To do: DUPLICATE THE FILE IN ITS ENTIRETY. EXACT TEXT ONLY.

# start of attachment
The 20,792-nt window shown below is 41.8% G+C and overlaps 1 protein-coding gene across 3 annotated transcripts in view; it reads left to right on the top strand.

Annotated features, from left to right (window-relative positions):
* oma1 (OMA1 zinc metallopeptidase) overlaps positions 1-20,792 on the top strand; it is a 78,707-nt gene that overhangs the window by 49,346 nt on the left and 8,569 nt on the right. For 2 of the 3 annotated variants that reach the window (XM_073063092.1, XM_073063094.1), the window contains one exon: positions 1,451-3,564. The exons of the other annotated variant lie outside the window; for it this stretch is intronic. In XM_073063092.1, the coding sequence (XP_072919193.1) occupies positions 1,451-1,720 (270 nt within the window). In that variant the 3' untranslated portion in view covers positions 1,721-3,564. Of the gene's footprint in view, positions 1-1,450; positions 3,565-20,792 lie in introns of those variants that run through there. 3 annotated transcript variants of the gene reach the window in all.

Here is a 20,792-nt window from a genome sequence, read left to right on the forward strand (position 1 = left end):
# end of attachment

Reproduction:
The 20,792-nt window shown below is 41.8% G+C and overlaps 1 protein-coding gene across 3 annotated transcripts in view; it reads left to right on the top strand.

Annotated features, from left to right (window-relative positions):
* oma1 (OMA1 zinc metallopeptidase) overlaps positions 1-20,792 on the top strand; it is a 78,707-nt gene that overhangs the window by 49,346 nt on the left and 8,569 nt on the right. For 2 of the 3 annotated variants that reach the window (XM_073063092.1, XM_073063094.1), the window contains one exon: positions 1,451-3,564. The exons of the other annotated variant lie outside the window; for it this stretch is intronic. In XM_073063092.1, the coding sequence (XP_072919193.1) occupies positions 1,451-1,720 (270 nt within the window). In that variant the 3' untranslated portion in view covers positions 1,721-3,564. Of the gene's footprint in view, positions 1-1,450; positions 3,565-20,792 lie in introns of those variants that run through there. 3 annotated transcript variants of the gene reach the window in all.

Here is a 20,792-nt window from a genome sequence, read left to right on the forward strand (position 1 = left end):